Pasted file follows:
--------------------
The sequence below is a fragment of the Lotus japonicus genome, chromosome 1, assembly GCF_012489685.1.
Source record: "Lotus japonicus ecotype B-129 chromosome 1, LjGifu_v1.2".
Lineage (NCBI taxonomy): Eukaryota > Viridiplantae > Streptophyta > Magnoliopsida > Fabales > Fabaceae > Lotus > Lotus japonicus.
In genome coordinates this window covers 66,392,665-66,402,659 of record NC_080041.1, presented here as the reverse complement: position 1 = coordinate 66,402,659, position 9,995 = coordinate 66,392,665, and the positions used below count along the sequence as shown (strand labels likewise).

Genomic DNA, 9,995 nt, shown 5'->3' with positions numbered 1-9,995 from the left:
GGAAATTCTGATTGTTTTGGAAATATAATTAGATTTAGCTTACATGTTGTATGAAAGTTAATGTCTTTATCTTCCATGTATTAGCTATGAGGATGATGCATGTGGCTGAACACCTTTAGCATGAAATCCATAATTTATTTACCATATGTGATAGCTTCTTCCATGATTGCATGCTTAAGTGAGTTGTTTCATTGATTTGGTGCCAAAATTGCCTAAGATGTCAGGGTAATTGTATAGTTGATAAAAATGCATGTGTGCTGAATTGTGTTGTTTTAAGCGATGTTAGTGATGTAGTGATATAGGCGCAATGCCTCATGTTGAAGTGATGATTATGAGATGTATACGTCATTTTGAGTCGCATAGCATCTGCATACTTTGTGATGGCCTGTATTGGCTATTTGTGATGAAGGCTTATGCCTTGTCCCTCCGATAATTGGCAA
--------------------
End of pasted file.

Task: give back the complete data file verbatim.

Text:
The sequence below is a fragment of the Lotus japonicus genome, chromosome 1, assembly GCF_012489685.1.
Source record: "Lotus japonicus ecotype B-129 chromosome 1, LjGifu_v1.2".
Lineage (NCBI taxonomy): Eukaryota > Viridiplantae > Streptophyta > Magnoliopsida > Fabales > Fabaceae > Lotus > Lotus japonicus.
In genome coordinates this window covers 66,392,665-66,402,659 of record NC_080041.1, presented here as the reverse complement: position 1 = coordinate 66,402,659, position 9,995 = coordinate 66,392,665, and the positions used below count along the sequence as shown (strand labels likewise).

Genomic DNA, 9,995 nt, shown 5'->3' with positions numbered 1-9,995 from the left:
GGAAATTCTGATTGTTTTGGAAATATAATTAGATTTAGCTTACATGTTGTATGAAAGTTAATGTCTTTATCTTCCATGTATTAGCTATGAGGATGATGCATGTGGCTGAACACCTTTAGCATGAAATCCATAATTTATTTACCATATGTGATAGCTTCTTCCATGATTGCATGCTTAAGTGAGTTGTTTCATTGATTTGGTGCCAAAATTGCCTAAGATGTCAGGGTAATTGTATAGTTGATAAAAATGCATGTGTGCTGAATTGTGTTGTTTTAAGCGATGTTAGTGATGTAGTGATATAGGCGCAATGCCTCATGTTGAAGTGATGATTATGAGATGTATACGTCATTTTGAGTCGCATAGCATCTGCATACTTTGTGATGGCCTGTATTGGCTATTTGTGATGAAGGCTTATGCCTTGTCCCTCCGATAATTGGCAA